Bath, Maine – This November, Maine Maritime Museum will break ground on construction of a new gallery space that will house an immersive lighthouse exhibit, Into the Lantern: A Lighthouse Experience. Opening in summer 2017, the exhibit will house the second-order Fresnel lens that that once guided ships into Portland, Maine, from the east Cape Elizabeth Lighthouse tower (formerly known as Two Lights). The lens in the exhibit is the original ca. 1874 Fresnel lens that was in the east lantern until 1991.
Into the Lantern: A Lighthouse Experience will be the first exhibit of its kind to include a 180-degree media projection system with time-lapse videography of the active panorama of the Gulf of Maine, simulating the experience of standing in the lantern (the room at the top of a lighthouse tower where the lens is located) by showcasing changing views of Casco Bay as seen from the tower. The videography is currently being shot from the actual east lantern at Two Lights. The exhibit will be on one level, making it possible for people who are physically unable to negotiate the steps of a real tower to have the visceral experience of going “up into” a lighthouse – with the views from the top, the sounds, and the breezes.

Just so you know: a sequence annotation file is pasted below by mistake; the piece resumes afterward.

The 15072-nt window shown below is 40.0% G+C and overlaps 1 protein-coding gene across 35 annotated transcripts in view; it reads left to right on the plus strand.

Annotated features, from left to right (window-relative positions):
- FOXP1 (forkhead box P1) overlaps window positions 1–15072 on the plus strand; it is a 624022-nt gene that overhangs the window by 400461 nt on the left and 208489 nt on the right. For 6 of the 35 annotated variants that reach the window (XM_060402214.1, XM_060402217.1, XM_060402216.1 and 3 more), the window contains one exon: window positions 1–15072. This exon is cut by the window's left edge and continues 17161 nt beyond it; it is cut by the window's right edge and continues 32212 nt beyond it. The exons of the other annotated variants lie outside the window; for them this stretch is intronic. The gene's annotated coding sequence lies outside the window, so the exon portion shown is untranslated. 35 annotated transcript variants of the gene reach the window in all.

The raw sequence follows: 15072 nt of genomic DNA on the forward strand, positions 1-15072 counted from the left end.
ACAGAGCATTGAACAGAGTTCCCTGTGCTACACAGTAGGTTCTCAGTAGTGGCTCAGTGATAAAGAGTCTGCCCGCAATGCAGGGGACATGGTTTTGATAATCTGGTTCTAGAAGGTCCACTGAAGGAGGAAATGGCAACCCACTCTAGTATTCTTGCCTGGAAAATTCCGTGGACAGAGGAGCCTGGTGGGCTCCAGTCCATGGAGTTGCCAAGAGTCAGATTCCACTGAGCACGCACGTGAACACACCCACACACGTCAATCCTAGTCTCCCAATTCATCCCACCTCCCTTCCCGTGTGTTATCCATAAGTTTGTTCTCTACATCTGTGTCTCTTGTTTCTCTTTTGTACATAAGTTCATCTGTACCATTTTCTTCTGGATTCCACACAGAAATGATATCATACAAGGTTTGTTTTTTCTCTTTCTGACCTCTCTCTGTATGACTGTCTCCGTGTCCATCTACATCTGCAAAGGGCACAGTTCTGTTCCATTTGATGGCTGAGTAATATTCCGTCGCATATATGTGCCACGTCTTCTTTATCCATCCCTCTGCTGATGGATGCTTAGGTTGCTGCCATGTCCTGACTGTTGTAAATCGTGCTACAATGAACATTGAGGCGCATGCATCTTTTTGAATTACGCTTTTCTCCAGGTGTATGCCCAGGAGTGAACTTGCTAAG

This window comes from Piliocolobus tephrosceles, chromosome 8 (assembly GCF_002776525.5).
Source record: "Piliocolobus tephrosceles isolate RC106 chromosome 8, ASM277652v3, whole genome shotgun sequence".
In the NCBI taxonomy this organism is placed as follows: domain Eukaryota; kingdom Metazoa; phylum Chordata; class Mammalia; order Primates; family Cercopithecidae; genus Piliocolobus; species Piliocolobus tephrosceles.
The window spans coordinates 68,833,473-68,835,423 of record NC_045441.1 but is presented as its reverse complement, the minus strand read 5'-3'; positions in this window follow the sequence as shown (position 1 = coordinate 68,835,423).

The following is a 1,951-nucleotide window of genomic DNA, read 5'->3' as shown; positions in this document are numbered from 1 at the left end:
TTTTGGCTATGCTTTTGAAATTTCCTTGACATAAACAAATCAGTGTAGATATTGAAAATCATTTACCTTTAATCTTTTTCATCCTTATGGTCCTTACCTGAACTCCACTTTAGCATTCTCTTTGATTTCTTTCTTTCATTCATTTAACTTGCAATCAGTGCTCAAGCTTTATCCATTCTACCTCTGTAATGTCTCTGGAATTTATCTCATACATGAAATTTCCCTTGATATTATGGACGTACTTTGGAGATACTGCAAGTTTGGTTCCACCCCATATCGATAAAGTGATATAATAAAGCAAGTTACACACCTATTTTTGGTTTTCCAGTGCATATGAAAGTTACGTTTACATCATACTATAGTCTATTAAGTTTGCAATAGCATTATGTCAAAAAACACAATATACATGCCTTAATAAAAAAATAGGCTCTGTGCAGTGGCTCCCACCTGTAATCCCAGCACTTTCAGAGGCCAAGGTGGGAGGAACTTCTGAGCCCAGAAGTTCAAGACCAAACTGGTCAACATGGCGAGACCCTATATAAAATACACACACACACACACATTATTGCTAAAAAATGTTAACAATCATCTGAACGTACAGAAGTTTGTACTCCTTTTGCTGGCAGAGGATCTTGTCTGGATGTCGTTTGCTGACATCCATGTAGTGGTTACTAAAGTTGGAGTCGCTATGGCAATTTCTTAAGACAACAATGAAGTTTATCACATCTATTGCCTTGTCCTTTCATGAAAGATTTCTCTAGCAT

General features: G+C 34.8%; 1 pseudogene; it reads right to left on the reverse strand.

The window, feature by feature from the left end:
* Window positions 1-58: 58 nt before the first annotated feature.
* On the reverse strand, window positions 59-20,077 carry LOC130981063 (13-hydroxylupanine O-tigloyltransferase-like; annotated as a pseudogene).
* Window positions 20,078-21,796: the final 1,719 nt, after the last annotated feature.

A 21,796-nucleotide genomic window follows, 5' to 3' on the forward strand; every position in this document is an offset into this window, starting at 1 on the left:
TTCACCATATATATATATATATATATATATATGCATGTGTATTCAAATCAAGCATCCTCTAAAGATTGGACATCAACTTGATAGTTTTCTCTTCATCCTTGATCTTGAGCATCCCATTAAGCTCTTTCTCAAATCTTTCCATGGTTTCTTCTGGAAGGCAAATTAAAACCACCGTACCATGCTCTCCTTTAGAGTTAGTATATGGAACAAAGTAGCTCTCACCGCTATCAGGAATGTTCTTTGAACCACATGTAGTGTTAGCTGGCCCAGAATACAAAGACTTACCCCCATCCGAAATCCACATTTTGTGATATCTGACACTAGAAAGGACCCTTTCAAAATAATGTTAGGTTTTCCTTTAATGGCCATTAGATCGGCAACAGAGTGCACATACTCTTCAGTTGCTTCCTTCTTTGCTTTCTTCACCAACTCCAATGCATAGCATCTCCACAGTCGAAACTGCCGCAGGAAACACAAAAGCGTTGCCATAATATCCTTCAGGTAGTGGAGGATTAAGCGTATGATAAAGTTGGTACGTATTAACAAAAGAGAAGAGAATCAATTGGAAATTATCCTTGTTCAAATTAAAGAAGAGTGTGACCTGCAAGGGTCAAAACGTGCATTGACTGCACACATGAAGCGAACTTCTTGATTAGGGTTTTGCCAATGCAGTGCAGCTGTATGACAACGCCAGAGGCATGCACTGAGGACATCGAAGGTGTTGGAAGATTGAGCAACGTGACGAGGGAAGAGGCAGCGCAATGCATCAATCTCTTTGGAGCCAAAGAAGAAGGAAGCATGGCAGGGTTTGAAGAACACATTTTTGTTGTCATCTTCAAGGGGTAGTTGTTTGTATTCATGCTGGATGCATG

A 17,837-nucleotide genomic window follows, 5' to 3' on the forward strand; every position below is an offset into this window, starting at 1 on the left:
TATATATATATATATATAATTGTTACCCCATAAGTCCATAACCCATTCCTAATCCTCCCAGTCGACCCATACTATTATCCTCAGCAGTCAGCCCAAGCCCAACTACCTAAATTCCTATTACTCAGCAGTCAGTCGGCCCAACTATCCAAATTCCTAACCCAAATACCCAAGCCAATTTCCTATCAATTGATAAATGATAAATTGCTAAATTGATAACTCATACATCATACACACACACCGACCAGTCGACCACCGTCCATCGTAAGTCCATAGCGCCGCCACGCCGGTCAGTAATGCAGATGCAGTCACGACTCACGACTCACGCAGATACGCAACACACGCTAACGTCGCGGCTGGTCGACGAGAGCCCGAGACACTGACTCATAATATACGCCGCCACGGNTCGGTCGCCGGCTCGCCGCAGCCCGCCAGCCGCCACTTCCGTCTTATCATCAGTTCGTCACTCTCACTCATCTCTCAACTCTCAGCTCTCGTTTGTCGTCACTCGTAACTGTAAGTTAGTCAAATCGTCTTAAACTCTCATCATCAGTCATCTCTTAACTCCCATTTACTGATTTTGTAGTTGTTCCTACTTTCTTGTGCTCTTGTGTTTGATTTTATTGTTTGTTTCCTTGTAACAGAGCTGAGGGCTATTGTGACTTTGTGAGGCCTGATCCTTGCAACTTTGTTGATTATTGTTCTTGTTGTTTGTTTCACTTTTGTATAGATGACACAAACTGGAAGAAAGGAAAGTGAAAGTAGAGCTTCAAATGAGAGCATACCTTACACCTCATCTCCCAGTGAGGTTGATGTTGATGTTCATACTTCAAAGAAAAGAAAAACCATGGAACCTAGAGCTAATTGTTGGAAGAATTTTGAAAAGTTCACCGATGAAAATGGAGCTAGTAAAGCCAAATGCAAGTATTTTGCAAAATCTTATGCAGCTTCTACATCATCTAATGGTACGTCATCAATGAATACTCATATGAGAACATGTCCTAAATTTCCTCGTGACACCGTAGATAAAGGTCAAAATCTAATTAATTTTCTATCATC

“Imagine standing at the top of the Cape Elizabeth Lighthouse and watching the view changing over 24 hours – from sunrise to sunset with boat traffic going by, the wind blowing, and the seagulls calling. We want to replicate that experience for all the people who know and love this famous lighthouse, but will never otherwise be able to appreciate it in that way,” said Executive Director Amy Lent. “We’ve been offering boat tours of area lighthouses for years and we know how much people love learning about them, so we are excited to create this new experience that will teach the history and science behind these important navigational aids in an entirely new way.”
The lens has been kept in climate-controlled storage at the museum since 2013. It was formerly housed in the lobby at Cape Elizabeth Town Hall.
A capital campaign is underway to raise the $980,000 needed for design, construction, and installation of the permanent exhibit with nearly 80 percent of the goal raised so far.
Submitted by Katie Meyers, Maine Maritime Museum, November 16, 2016
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